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Am J Physiol Gastrointest Liver Physiol. 2007 Oct;293(4):G878-85. Epub 2007 Aug 9.

Impaired deglutitive EGJ relaxation in clinical esophageal manometry: a quantitative analysis of 400 patients and 75 controls.

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1
Dept. of Medicine, Feinberg School of Medicine, Northwestern Univ., Chicago, IL 60611, USA. s-ghosh@northwestern.edu

Abstract

Assessing deglutitive esophagogastric junction (EGJ) relaxation is an essential focus of clinical manometry. Our aim was to apply automated algorithmic analyses to high-resolution manometry (HRM) studies to ascertain the optimal method for discriminating normal from abnormal deglutitive EGJ relaxation. All 473 subjects (73 controls) were studied with a 36-channel solid-state HRM assembly during water swallows. Patients were classified as: 1) achalasia, 2) postfundoplication, 3) nonachalasia with normal deglutitive EGJ relaxation, or 4) functional obstruction (preserved peristalsis with incomplete EGJ relaxation). Automated computer programs assessed the adequacy of EGJ relaxation by using progressively complex analysis routines to compensate for esophageal shortening, crural diaphragm contraction, and catheter movement, all potential confounders. The single-sensor method of assessing EGJ relaxation had a sensitivity of only 52% for detecting achalasia. Of the automated HRM analysis paradigms tested, the 4-s integrated relaxation pressure using a cutoff of 15 mmHg performed optimally with 98% sensitivity and 96% specificity in the detection of achalasia. We also identified a heterogeneous group of 26 patients with functional EGJ obstruction attributed to variant achalasia and other diverse pathology. Although further clinical experience will ultimately judge, it is our expectation that applying rigorous methodology such as described herein to the analysis of HRM studies will improve the consistency in the interpretation of clinical manometry and prove useful in guiding clinical management.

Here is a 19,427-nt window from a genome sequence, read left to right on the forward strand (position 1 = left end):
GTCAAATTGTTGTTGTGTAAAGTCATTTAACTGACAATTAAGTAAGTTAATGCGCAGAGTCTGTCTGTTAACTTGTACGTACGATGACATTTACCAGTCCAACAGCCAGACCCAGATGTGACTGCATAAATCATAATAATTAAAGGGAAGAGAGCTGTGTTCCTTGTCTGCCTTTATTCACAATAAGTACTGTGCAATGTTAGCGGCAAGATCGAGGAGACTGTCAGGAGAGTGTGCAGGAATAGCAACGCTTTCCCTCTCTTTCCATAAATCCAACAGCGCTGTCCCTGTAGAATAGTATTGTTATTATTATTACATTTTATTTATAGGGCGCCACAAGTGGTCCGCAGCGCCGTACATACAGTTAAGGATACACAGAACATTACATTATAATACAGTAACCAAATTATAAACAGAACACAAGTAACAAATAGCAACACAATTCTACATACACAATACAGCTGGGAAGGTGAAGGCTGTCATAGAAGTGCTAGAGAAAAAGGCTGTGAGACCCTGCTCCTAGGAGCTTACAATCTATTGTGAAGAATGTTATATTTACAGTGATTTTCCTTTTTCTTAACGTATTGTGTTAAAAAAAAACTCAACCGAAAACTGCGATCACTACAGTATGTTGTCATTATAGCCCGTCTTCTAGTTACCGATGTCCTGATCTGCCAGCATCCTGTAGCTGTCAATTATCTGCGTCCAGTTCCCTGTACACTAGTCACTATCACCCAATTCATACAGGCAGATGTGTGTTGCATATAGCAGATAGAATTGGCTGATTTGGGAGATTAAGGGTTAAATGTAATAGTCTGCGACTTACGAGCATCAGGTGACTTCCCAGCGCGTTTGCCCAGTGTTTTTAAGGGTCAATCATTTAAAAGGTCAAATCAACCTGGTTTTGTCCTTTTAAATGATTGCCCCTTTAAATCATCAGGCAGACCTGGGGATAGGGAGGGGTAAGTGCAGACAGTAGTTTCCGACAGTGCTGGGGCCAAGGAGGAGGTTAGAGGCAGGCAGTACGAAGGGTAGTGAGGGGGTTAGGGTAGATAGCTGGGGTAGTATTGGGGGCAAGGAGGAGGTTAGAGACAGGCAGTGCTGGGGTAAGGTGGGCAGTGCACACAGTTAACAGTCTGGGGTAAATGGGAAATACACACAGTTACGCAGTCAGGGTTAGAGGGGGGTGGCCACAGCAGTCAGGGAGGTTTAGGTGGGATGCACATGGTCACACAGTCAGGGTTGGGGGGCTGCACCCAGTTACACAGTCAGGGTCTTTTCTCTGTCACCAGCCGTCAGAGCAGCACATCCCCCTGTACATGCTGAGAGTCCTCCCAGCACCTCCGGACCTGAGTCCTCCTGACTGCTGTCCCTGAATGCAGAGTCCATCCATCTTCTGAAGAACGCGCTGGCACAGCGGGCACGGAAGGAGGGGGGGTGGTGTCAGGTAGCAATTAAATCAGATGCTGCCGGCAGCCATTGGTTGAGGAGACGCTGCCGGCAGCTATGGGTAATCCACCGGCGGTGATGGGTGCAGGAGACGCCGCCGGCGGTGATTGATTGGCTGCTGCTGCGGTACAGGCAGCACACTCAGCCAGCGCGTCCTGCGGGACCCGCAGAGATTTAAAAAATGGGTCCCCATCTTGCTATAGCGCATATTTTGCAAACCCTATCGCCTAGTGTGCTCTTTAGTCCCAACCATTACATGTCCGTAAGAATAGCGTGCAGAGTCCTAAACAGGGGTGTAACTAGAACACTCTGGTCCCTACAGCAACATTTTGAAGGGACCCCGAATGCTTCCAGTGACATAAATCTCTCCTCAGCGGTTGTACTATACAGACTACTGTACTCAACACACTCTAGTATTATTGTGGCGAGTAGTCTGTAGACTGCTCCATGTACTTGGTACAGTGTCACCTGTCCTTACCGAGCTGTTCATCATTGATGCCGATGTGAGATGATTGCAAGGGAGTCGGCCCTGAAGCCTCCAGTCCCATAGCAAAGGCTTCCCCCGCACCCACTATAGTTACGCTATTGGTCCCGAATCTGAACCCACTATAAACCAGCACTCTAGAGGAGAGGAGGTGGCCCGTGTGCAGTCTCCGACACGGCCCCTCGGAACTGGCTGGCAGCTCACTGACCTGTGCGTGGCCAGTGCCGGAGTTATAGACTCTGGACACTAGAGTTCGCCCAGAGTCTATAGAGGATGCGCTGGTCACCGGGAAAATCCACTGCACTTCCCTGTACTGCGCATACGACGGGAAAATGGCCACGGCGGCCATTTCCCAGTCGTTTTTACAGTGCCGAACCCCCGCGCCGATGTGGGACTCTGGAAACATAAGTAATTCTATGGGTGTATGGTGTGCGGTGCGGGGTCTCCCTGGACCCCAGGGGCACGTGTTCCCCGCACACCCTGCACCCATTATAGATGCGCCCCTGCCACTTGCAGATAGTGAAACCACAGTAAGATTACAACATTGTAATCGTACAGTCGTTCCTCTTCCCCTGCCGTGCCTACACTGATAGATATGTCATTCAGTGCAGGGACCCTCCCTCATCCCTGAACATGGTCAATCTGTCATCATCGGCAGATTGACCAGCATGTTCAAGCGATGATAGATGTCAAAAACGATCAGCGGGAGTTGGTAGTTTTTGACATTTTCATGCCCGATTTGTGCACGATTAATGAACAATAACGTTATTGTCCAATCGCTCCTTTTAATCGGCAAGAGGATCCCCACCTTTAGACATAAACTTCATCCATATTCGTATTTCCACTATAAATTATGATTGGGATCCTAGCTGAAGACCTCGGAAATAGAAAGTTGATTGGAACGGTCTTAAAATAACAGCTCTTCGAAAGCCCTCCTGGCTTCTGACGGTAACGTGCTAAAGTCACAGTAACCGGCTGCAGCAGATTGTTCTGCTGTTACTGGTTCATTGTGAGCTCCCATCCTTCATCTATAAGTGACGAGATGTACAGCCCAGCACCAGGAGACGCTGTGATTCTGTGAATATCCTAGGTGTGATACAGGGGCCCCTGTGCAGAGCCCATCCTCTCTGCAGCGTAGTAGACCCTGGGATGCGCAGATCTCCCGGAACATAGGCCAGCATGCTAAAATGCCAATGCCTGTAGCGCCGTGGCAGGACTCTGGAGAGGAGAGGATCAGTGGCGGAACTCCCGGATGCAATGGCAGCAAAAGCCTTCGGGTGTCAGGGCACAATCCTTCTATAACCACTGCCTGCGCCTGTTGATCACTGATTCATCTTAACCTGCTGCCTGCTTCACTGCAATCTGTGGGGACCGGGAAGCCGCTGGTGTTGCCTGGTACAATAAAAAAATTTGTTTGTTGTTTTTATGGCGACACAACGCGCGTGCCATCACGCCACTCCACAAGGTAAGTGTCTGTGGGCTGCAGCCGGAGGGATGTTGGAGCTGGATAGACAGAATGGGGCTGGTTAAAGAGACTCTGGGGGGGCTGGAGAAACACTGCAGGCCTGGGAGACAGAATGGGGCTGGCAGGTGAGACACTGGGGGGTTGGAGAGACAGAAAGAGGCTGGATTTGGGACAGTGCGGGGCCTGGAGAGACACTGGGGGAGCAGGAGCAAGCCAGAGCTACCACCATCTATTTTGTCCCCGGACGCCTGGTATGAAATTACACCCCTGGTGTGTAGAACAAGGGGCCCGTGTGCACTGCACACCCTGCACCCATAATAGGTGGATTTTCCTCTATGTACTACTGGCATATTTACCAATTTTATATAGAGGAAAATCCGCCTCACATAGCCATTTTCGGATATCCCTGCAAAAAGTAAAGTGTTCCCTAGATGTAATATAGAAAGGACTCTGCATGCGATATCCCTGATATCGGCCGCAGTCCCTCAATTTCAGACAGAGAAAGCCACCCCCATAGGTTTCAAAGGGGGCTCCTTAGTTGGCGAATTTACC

PMID:
17690172
DOI:
10.1152/ajpgi.00252.2007
[Indexed for MEDLINE]
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